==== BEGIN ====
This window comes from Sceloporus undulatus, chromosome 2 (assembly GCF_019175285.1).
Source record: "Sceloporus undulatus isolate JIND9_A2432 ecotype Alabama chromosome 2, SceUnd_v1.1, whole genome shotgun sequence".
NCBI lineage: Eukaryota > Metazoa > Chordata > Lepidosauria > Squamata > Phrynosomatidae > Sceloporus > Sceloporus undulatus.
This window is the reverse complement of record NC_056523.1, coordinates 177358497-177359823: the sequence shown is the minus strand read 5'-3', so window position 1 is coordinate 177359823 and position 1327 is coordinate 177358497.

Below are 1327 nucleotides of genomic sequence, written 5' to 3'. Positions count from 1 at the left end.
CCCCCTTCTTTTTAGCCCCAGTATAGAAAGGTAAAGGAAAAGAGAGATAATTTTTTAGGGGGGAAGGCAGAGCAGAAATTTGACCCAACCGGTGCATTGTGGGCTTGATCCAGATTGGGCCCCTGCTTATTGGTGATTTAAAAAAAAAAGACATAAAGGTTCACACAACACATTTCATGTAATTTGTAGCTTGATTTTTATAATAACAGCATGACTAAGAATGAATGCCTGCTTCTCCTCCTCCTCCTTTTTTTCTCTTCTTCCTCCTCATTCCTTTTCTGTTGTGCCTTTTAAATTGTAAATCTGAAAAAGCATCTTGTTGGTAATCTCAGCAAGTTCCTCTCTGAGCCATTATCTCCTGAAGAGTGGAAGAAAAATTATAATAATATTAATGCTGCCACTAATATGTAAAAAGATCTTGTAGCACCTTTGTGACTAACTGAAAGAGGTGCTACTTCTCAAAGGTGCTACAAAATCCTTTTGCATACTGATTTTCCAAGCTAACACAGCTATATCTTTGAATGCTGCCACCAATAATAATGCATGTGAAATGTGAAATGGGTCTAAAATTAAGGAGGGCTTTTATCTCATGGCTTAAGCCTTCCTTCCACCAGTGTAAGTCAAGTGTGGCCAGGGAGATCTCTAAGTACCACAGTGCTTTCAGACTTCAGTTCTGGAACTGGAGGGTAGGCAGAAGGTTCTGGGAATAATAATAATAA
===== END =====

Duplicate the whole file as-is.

This window comes from Sceloporus undulatus, chromosome 2 (assembly GCF_019175285.1).
Source record: "Sceloporus undulatus isolate JIND9_A2432 ecotype Alabama chromosome 2, SceUnd_v1.1, whole genome shotgun sequence".
NCBI lineage: Eukaryota > Metazoa > Chordata > Lepidosauria > Squamata > Phrynosomatidae > Sceloporus > Sceloporus undulatus.
This window is the reverse complement of record NC_056523.1, coordinates 177358497-177359823: the sequence shown is the minus strand read 5'-3', so window position 1 is coordinate 177359823 and position 1327 is coordinate 177358497.

Below are 1327 nucleotides of genomic sequence, written 5' to 3'. Positions count from 1 at the left end.
CCCCCTTCTTTTTAGCCCCAGTATAGAAAGGTAAAGGAAAAGAGAGATAATTTTTTAGGGGGGAAGGCAGAGCAGAAATTTGACCCAACCGGTGCATTGTGGGCTTGATCCAGATTGGGCCCCTGCTTATTGGTGATTTAAAAAAAAAAGACATAAAGGTTCACACAACACATTTCATGTAATTTGTAGCTTGATTTTTATAATAACAGCATGACTAAGAATGAATGCCTGCTTCTCCTCCTCCTCCTTTTTTTCTCTTCTTCCTCCTCATTCCTTTTCTGTTGTGCCTTTTAAATTGTAAATCTGAAAAAGCATCTTGTTGGTAATCTCAGCAAGTTCCTCTCTGAGCCATTATCTCCTGAAGAGTGGAAGAAAAATTATAATAATATTAATGCTGCCACTAATATGTAAAAAGATCTTGTAGCACCTTTGTGACTAACTGAAAGAGGTGCTACTTCTCAAAGGTGCTACAAAATCCTTTTGCATACTGATTTTCCAAGCTAACACAGCTATATCTTTGAATGCTGCCACCAATAATAATGCATGTGAAATGTGAAATGGGTCTAAAATTAAGGAGGGCTTTTATCTCATGGCTTAAGCCTTCCTTCCACCAGTGTAAGTCAAGTGTGGCCAGGGAGATCTCTAAGTACCACAGTGCTTTCAGACTTCAGTTCTGGAACTGGAGGGTAGGCAGAAGGTTCTGGGAATAATAATAATAA